One of our returning students, Victoria, has a background in plant chemistry and is very interested in the botanical aspects of surveying an archaeological site. It was so interesting to hear her thoughts on the types of plants in the area and what may have been done to the land in the past to promote particular plant growth today. Not only that but she was able to identify plants which were introduced to a settlement site, a non-native herb; this gets my imagination going on the types of small kitchen gardens these 18th century homes may have had in these rather remote highlands.
Overall, it was a great field season despite the midges and the drizzly weather which plagued the better part of the two weeks. We managed to survey a fairly large area of the Tay Forest lands to the south of Tummel Bridge and we finished with a stretch on the Atholl Estates east of Dalnacardoch. We had our fill of drains, ditches, quarries and culverts and I’m pretty sure Team 3 who were out with me at Craig on the last day has had enough of field clearance cairns for a bit. But we were really able to get an idea of what was happening in this Clune’s Lodge area, which is super exciting and interesting for us. This area has it all!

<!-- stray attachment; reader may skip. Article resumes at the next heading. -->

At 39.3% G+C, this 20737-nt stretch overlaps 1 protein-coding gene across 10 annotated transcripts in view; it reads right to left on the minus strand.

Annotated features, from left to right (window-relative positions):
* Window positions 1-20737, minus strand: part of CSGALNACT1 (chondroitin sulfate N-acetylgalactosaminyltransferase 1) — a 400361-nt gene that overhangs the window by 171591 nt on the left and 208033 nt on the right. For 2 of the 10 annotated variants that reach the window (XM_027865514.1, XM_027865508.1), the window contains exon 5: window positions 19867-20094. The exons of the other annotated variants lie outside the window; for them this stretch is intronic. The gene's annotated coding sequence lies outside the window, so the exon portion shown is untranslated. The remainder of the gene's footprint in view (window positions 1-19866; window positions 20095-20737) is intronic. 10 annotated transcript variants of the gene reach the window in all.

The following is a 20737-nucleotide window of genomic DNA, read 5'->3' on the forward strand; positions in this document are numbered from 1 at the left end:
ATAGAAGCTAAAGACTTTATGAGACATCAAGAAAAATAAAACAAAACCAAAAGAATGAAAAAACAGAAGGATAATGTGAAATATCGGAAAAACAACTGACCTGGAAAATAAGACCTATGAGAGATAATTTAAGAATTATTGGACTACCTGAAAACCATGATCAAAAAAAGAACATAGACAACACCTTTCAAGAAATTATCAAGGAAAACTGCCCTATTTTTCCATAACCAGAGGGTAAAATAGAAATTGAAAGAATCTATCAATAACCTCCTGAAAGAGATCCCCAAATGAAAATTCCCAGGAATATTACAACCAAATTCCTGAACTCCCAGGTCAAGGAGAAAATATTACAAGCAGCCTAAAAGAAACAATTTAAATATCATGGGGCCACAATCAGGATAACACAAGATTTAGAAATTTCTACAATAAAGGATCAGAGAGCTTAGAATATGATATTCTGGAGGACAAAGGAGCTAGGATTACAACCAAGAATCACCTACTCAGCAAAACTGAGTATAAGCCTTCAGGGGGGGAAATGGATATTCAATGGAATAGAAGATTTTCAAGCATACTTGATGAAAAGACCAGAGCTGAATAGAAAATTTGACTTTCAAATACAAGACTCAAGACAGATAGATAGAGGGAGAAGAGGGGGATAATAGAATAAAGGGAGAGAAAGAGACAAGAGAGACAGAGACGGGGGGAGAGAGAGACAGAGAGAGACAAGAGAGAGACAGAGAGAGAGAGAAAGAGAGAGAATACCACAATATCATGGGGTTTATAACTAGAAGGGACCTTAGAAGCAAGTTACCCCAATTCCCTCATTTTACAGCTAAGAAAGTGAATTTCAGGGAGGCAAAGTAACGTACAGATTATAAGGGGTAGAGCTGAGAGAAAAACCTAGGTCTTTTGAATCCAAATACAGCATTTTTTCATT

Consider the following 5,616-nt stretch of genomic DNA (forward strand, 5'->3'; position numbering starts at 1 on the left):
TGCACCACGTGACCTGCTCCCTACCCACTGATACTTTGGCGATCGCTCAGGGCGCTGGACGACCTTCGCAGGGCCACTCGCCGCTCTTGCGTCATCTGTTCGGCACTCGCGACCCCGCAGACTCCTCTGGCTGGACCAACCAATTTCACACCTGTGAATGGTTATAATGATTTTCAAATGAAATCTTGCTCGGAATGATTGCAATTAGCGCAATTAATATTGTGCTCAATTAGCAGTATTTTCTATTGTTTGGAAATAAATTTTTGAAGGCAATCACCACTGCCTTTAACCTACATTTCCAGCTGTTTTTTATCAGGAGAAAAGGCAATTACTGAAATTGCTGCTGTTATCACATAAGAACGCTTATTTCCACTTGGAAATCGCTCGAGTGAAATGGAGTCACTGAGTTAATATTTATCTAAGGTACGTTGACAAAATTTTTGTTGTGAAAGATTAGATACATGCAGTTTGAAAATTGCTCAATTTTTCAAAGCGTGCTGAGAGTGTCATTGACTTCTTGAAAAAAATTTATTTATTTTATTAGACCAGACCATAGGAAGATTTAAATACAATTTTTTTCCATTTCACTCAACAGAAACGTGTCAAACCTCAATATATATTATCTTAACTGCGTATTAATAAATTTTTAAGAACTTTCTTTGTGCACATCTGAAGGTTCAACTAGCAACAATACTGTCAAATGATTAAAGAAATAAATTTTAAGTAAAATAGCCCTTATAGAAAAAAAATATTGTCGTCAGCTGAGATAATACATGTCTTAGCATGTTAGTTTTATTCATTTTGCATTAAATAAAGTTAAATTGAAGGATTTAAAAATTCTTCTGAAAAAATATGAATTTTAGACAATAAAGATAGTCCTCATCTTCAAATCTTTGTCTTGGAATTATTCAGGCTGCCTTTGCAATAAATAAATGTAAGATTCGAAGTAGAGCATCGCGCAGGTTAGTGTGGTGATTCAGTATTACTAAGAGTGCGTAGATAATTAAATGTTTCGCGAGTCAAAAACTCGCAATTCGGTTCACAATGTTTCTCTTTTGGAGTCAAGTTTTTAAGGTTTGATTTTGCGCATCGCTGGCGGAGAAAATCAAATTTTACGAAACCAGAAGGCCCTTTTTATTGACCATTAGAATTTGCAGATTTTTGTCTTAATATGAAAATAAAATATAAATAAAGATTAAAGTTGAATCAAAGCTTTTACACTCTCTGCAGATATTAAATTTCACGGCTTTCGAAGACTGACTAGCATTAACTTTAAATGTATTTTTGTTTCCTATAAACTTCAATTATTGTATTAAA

It was a busy last week with Ian’s public lecture at Pitlochry Town Hall on Thursday to a record turn-out; and we had a great day of visits on the last Wednesday, when we went to Ruthven Barracks, Newtonmore Highland Folk Museum and finally Killiecrankie Pass.
Well, this is turning into a much longer post than I had planned on, but there was so much going on this season that I wanted to touch upon. This project continues to supply more interesting information and it feels quite exciting to add to the overall understanding of the area with each feature surveyed. I can’t wait to get back next year! For now, Ian, Dan and I are sweating away in Cyprus, working on the University of Manchester’s excavations at Kissonerga-Skalia (check it out here). It certainly makes for a change from the rainy, chilly Highland days we had a week ago. Check out HARP’s new Instagram account @harparchaeology and we’ll try and post up some pictures there as we go.
Next up for HARP are our excavations at Kildavie on the Isle of Mull! Check it out on our page here. Also, if you’re interested with more to do with HARP, and particularly supporting some of our projects, check out the ‘Support Us’ page on this website.
I think it may be time for a Keo!